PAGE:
How I Became Financially Independent in 5 Years
Here’s my secret: I’m 32 years old and I am financially independent. And my husband and I did it all, from $0 to where we’re at now, in 5 years.
What is financial independence?
But let’s back up. Financial independence means I no longer need to work to support myself and my husband. This does not mean I’m filthy rich; this means only that if I stopped working right now, we would be able to continue living a simple life without needing to worry about paying the bills. If you actually do the calculations, that number is not as high as you might think.
Still, it’s a huge financial milestone that gives me a lot of freedom. Think about it: if you have enough money to cover my basic living expenses, why would you choose a job you don’t like? Why would you spend 8+ hours of my day, 5 days a week, with people whose company you don’t genuinely enjoy? It’s called financial independence because it’s the end of slavery — slavery to the rat race and to the whims of the corporate world. Financial independence gives you the freedom to design and pursue the life you actually want.
Where we started
When my husband Rob and I moved in together, we had a negative net worth. We had his three teenage children living with us and neither of us had a job. We lived in a small town that didn’t have many job opportunities in his industry and I, with my Australian permanent residency still in progress, was not allowed to work in Australia. Finally Rob found a job in Melbourne, and we moved the entire family there. We signed the lease on a ridiculously expensive rental house in order to get the kids in the right zone for the best high school we could afford. Despite Rob’s income, we struggled, borrowing from credit cards to finance expenses we just couldn’t seem to get on top of.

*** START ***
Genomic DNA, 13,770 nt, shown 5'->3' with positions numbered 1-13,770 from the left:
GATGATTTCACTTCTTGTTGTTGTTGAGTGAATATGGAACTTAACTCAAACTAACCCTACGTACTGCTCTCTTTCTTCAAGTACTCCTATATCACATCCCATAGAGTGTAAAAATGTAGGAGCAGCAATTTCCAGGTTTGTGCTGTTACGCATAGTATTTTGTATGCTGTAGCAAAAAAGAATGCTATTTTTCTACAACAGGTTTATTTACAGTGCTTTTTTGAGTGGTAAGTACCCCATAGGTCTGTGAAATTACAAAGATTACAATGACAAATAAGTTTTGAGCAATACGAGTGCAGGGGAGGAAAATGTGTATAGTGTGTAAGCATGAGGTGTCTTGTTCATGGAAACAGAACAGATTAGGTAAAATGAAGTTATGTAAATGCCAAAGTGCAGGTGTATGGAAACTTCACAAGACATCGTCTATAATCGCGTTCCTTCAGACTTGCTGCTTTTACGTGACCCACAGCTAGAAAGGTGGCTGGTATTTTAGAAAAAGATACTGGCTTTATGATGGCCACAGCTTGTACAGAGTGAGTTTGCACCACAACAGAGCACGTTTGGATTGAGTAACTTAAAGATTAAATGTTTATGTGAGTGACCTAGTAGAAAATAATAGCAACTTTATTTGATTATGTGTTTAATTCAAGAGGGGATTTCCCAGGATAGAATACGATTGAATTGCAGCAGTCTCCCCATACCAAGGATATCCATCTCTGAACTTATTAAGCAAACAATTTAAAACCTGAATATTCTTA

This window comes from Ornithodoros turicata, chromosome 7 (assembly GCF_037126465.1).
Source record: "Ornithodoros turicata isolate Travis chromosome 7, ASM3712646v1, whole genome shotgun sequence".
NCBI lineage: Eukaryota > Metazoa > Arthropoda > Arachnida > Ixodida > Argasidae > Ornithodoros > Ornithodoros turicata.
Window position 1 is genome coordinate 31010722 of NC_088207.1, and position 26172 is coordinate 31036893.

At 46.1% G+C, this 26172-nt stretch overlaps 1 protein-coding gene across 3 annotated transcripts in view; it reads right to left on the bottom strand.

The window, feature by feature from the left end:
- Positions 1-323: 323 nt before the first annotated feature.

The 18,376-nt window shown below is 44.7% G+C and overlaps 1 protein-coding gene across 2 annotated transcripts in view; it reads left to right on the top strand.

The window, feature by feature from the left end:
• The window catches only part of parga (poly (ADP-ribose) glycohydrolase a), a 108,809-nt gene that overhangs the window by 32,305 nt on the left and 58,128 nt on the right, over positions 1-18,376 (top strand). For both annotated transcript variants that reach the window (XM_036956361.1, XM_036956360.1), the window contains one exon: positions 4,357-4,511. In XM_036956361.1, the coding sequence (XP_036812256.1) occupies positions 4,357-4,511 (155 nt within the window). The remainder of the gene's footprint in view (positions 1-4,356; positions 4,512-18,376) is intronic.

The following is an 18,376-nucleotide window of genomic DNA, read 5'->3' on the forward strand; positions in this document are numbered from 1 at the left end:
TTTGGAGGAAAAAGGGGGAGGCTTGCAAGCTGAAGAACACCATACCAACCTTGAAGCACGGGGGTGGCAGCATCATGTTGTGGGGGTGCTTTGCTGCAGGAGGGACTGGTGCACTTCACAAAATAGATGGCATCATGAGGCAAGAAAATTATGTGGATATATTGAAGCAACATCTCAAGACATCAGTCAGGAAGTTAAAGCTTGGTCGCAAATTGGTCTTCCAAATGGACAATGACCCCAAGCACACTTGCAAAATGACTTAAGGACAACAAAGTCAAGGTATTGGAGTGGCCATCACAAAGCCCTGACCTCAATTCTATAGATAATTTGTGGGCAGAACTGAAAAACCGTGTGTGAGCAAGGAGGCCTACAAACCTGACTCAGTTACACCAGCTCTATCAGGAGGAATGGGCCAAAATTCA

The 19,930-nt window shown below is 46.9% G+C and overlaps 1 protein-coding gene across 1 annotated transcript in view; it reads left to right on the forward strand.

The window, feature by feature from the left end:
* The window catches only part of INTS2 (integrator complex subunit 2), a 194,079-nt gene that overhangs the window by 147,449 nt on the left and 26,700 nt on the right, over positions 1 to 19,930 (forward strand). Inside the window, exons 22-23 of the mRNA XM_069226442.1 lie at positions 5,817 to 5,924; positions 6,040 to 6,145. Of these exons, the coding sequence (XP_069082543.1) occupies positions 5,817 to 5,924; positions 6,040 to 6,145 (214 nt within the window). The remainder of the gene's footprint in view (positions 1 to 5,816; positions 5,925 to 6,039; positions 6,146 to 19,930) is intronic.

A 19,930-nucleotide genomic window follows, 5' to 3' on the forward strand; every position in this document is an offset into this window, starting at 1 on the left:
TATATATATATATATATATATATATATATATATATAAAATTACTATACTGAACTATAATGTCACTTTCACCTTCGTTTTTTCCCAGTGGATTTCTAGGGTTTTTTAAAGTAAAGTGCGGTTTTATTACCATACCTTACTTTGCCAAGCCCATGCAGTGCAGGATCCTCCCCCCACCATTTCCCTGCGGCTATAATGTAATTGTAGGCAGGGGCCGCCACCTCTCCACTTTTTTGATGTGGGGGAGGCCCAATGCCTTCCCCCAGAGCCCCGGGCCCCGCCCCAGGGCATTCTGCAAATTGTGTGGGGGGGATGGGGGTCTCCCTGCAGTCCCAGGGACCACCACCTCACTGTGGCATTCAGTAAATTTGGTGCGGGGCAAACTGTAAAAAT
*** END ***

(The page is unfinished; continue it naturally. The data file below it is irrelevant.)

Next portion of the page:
Eventually I got my permanent residency and a job. Even though my income could just barely cover the rent, that money made us feel rich. As the years went by and my salary increased, so did our expenses. We had lunch out nearly every day while we threw out spoiled groceries at home. We went to several concerts and theatres, some of them twice or thrice. We bought a car — on loan, of course. Almost our entire paychecks were immediately spent paying off the credit card bills from the last month; then we’d use the same credit cards to pay off this month’s expenses. In short, we were incredibly irresponsible. Still, thanks to dual higher-than-average IT incomes, we managed to convince a bank to give us a mortgage. Despite our incomes we could only afford a laughable 2% downpayment on the house — while we still owed money on credit cards.
Year 0 actually begins the day Rob’s current project ended. He was a contractor, so no project meant no job. Knowing we’d have to live tight on just my salary to meet the mortgage and our monthly living expenses, I started to search for budgeting tips online. What I found would eventually lead us down the road to financial independence. I took control of our finances and changed them around. Here’s what I did.
What we did
I consolidated all our accounts**.
We had several transaction accounts, savings account and credit cards, and the first step was to have fewer buckets for our money. Having fewer accounts made it easier to keep track of everything, especially in the beginning, and it also meant it was easier to calculate our (then negative) net worth and track changes to it.
I used the envelope system for budgeting to keep a lid on our daily expenses.